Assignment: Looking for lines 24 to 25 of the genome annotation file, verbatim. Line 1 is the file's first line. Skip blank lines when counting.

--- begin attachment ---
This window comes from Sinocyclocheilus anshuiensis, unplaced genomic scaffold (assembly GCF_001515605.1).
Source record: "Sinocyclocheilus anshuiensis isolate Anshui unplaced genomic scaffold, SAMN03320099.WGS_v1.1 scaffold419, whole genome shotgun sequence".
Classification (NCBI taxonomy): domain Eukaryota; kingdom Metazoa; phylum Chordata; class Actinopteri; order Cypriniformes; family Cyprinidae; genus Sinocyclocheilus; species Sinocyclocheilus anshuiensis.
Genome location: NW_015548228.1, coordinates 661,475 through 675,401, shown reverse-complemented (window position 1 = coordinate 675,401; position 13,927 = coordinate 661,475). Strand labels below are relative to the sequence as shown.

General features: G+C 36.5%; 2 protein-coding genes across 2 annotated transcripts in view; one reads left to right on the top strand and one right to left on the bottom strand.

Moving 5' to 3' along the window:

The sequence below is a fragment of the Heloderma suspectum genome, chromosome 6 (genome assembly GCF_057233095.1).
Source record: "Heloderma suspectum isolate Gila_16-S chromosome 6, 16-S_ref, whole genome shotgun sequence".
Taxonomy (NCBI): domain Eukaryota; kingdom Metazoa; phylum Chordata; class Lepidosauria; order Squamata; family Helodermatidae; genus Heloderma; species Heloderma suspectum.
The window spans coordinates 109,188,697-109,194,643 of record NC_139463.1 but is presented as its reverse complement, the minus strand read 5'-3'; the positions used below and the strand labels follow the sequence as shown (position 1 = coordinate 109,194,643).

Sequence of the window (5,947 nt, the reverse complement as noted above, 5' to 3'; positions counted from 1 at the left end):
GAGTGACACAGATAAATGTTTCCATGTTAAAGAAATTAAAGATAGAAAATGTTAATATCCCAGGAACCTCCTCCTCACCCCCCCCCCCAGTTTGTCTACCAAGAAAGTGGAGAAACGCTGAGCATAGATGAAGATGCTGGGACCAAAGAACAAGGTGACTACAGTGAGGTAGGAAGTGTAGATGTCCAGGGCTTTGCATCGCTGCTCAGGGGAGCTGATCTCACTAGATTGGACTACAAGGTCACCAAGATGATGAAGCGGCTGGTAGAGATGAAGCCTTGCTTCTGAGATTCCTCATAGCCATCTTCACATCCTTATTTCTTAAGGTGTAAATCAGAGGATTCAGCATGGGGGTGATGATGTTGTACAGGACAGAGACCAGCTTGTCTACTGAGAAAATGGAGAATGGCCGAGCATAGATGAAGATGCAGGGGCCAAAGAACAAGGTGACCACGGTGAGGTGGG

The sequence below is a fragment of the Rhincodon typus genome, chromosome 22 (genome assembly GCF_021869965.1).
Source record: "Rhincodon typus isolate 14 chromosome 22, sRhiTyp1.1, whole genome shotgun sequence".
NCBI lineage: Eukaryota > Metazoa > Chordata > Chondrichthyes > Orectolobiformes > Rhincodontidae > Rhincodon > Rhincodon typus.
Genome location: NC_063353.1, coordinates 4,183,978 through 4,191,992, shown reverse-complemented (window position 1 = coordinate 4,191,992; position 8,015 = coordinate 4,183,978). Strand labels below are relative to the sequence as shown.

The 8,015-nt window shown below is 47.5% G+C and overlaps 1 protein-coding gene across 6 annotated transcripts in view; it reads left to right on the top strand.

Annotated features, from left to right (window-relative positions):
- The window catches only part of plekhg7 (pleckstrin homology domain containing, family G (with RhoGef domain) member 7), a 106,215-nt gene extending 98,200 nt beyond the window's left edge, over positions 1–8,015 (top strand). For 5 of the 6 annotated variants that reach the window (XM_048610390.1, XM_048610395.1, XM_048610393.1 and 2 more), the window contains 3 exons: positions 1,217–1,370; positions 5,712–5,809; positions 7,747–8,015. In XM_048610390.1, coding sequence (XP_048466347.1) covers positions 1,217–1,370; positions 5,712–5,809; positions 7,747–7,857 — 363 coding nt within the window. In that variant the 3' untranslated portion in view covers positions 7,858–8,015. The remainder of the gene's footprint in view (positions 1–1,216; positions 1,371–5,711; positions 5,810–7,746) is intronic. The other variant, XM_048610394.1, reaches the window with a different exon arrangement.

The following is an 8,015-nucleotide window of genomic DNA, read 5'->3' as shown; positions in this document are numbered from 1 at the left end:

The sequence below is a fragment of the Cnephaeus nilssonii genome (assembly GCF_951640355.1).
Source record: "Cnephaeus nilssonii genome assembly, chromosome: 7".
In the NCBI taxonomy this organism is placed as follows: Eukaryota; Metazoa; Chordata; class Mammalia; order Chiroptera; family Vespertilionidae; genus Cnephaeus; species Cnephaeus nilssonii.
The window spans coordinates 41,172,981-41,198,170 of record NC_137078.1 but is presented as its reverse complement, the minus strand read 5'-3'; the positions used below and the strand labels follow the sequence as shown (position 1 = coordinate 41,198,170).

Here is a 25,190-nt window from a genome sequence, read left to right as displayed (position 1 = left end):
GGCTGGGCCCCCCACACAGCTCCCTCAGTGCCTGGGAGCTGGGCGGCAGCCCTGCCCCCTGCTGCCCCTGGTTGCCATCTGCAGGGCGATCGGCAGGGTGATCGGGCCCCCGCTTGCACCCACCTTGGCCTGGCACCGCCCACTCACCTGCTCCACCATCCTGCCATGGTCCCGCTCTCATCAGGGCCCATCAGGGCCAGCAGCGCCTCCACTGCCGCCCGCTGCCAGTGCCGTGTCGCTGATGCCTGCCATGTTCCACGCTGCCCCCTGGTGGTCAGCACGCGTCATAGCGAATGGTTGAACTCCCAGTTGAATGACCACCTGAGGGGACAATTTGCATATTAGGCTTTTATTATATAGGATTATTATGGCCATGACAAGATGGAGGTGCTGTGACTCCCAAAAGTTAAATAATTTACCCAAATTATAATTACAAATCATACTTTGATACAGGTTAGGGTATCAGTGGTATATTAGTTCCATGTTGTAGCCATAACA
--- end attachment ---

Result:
The window spans coordinates 41,172,981-41,198,170 of record NC_137078.1 but is presented as its reverse complement, the minus strand read 5'-3'; the positions used below and the strand labels follow the sequence as shown (position 1 = coordinate 41,198,170).

Here is a 25,190-nt window from a genome sequence, read left to right as displayed (position 1 = left end):